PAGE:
Despite the patent rewiring of our brains in the modern age to get sated with just brief 140-character texts through tweets and social media posts, I am one of those who still values the written word. In fact, devouring written literature serves as my therapy of sorts as well as a fantastic source of many things about photography.
These are only three of the books on photography that have helped me become better at the craft.
I picked up Understanding Exposure by Bryan Petersen back in the day when I was just groping my way as a beginner in photography. It definitely stands out for being the most helpful, in immeasurable ways. This is the book I grab when I am in need of a refresher.
It has been instrumental in helping me transition from the basic point and shoot modes to the more creative functionalities of my camera. Notwithstanding the unassuming title, this book has helped me tremendously with composition, depth of field, and plenty of other essential aspects of the craft.
There are pictures galore, and the book provides an easy and straightforward reading about lighting and shutter speed, the basic photography triumvirate, the basics of aperture, among many others.
What They Didn’t Teach You In Photo School: The secrets of the trade that will make you a success in the industry by Demetrius Fordham is another great find. While joining workshops and classes provide a wonderful means of learning the critical skills that will allow you to take spectacular photos, they do not ultimately teach you how to actually be a photographer.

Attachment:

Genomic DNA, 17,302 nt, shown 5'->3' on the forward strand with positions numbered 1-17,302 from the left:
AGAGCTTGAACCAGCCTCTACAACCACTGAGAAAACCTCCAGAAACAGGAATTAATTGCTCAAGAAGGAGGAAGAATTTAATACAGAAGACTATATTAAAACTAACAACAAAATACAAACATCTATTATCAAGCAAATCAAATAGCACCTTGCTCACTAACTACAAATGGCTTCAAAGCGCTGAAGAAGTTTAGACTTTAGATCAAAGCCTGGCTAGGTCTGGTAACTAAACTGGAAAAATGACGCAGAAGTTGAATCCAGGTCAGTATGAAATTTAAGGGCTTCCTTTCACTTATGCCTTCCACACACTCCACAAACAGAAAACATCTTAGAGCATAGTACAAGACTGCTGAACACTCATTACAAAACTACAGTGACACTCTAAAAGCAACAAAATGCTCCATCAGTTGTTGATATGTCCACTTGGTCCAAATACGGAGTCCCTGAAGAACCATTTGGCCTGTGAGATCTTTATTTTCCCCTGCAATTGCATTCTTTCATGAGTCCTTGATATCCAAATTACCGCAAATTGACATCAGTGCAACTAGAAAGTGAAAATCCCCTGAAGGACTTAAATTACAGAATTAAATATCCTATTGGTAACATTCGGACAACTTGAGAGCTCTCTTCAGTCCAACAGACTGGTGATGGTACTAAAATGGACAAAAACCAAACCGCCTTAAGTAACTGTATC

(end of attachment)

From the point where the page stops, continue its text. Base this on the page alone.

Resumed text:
This book, however, helps you turn from a talented amateur to a professional with a solid reputation. If you intend to make you own mark and create a solid business in photography, you will genuinely learn a lot from the hard-earned lessons Fordham passes on from his own high-flying career in editorial, commercial, and lifestyle photography.
Not only does the book teach you how to develop an exceptional portfolio but it also helps you learn how to snag the best assistant roles and internships, impress at interviews, and lay the solid groundwork for a profitable career.
Written by Fil Hunter, Steven Biver, and Paul Fuqua, Light: Science and Magic: An Introduction to Photographic Lighting, is an amazingly magical resource on photographic lighting that has been heavily recommended in circles for years. Suffice it to say the book has become a well-respected guide and has undergone thorough updating and revisions on the design and content.
Today, it has been produced in full color. The book teaches about a logical theory of photographic lighting that novices can learn a lot from in terms of being able to foresee results prior to the light setup. Learn about the principles and nature of light, specifically the comprehensive theory of the two components in expressing creativity.
Those three books are worth the money and have helped me enormously in my journey as a photographer.